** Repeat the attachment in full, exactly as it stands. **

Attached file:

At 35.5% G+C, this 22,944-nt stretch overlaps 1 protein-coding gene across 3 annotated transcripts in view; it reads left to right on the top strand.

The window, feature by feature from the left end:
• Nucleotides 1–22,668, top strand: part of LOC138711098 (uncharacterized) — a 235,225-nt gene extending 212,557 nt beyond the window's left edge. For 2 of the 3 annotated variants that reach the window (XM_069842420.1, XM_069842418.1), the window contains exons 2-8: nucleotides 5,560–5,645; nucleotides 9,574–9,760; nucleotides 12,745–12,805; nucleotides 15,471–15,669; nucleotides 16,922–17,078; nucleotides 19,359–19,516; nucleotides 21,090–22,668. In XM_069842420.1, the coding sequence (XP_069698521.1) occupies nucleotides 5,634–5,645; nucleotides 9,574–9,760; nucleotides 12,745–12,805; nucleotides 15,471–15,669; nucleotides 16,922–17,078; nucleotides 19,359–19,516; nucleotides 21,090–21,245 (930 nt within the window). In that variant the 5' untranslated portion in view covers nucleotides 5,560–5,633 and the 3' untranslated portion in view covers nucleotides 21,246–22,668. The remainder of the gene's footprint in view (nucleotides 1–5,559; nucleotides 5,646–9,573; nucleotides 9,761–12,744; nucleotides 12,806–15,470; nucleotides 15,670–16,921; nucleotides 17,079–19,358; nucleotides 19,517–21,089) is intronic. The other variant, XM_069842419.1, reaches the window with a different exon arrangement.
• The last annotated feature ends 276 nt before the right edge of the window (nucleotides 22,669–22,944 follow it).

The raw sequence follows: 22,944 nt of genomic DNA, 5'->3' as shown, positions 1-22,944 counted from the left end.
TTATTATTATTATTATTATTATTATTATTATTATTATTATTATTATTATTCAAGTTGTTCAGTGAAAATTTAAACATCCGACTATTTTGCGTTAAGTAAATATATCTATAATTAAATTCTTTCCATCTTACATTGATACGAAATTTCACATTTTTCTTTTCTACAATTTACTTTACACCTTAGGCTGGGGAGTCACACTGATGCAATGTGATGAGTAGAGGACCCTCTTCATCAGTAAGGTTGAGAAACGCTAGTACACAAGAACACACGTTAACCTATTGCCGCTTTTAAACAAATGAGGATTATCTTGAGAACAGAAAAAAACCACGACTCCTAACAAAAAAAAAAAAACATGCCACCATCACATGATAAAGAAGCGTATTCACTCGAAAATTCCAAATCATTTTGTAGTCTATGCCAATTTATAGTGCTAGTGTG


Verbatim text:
At 35.5% G+C, this 22,944-nt stretch overlaps 1 protein-coding gene across 3 annotated transcripts in view; it reads left to right on the top strand.

The window, feature by feature from the left end:
• Nucleotides 1–22,668, top strand: part of LOC138711098 (uncharacterized) — a 235,225-nt gene extending 212,557 nt beyond the window's left edge. For 2 of the 3 annotated variants that reach the window (XM_069842420.1, XM_069842418.1), the window contains exons 2-8: nucleotides 5,560–5,645; nucleotides 9,574–9,760; nucleotides 12,745–12,805; nucleotides 15,471–15,669; nucleotides 16,922–17,078; nucleotides 19,359–19,516; nucleotides 21,090–22,668. In XM_069842420.1, the coding sequence (XP_069698521.1) occupies nucleotides 5,634–5,645; nucleotides 9,574–9,760; nucleotides 12,745–12,805; nucleotides 15,471–15,669; nucleotides 16,922–17,078; nucleotides 19,359–19,516; nucleotides 21,090–21,245 (930 nt within the window). In that variant the 5' untranslated portion in view covers nucleotides 5,560–5,633 and the 3' untranslated portion in view covers nucleotides 21,246–22,668. The remainder of the gene's footprint in view (nucleotides 1–5,559; nucleotides 5,646–9,573; nucleotides 9,761–12,744; nucleotides 12,806–15,470; nucleotides 15,670–16,921; nucleotides 17,079–19,358; nucleotides 19,517–21,089) is intronic. The other variant, XM_069842419.1, reaches the window with a different exon arrangement.
• The last annotated feature ends 276 nt before the right edge of the window (nucleotides 22,669–22,944 follow it).

The raw sequence follows: 22,944 nt of genomic DNA, 5'->3' as shown, positions 1-22,944 counted from the left end.
TTATTATTATTATTATTATTATTATTATTATTATTATTATTATTATTATTCAAGTTGTTCAGTGAAAATTTAAACATCCGACTATTTTGCGTTAAGTAAATATATCTATAATTAAATTCTTTCCATCTTACATTGATACGAAATTTCACATTTTTCTTTTCTACAATTTACTTTACACCTTAGGCTGGGGAGTCACACTGATGCAATGTGATGAGTAGAGGACCCTCTTCATCAGTAAGGTTGAGAAACGCTAGTACACAAGAACACACGTTAACCTATTGCCGCTTTTAAACAAATGAGGATTATCTTGAGAACAGAAAAAAACCACGACTCCTAACAAAAAAAAAAAAACATGCCACCATCACATGATAAAGAAGCGTATTCACTCGAAAATTCCAAATCATTTTGTAGTCTATGCCAATTTATAGTGCTAGTGTG